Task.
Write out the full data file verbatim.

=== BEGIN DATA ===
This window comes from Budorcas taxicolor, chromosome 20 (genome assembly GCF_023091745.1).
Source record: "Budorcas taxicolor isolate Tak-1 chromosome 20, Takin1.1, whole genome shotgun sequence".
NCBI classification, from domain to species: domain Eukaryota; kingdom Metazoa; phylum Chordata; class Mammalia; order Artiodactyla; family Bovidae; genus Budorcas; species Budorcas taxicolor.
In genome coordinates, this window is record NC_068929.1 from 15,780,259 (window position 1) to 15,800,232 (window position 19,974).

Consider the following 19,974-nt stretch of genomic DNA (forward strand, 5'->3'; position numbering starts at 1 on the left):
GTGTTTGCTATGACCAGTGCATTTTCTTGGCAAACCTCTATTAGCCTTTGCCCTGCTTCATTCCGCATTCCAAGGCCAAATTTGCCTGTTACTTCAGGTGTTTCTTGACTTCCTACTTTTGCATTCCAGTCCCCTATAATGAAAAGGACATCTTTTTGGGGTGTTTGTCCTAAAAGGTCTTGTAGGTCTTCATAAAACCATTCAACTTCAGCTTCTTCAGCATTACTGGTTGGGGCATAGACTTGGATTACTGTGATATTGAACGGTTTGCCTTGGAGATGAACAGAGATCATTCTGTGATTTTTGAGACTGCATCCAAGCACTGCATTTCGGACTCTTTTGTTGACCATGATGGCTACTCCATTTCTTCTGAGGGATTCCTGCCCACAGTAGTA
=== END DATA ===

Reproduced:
This window comes from Budorcas taxicolor, chromosome 20 (genome assembly GCF_023091745.1).
Source record: "Budorcas taxicolor isolate Tak-1 chromosome 20, Takin1.1, whole genome shotgun sequence".
NCBI classification, from domain to species: domain Eukaryota; kingdom Metazoa; phylum Chordata; class Mammalia; order Artiodactyla; family Bovidae; genus Budorcas; species Budorcas taxicolor.
In genome coordinates, this window is record NC_068929.1 from 15,780,259 (window position 1) to 15,800,232 (window position 19,974).

Consider the following 19,974-nt stretch of genomic DNA (forward strand, 5'->3'; position numbering starts at 1 on the left):
GTGTTTGCTATGACCAGTGCATTTTCTTGGCAAACCTCTATTAGCCTTTGCCCTGCTTCATTCCGCATTCCAAGGCCAAATTTGCCTGTTACTTCAGGTGTTTCTTGACTTCCTACTTTTGCATTCCAGTCCCCTATAATGAAAAGGACATCTTTTTGGGGTGTTTGTCCTAAAAGGTCTTGTAGGTCTTCATAAAACCATTCAACTTCAGCTTCTTCAGCATTACTGGTTGGGGCATAGACTTGGATTACTGTGATATTGAACGGTTTGCCTTGGAGATGAACAGAGATCATTCTGTGATTTTTGAGACTGCATCCAAGCACTGCATTTCGGACTCTTTTGTTGACCATGATGGCTACTCCATTTCTTCTGAGGGATTCCTGCCCACAGTAGTA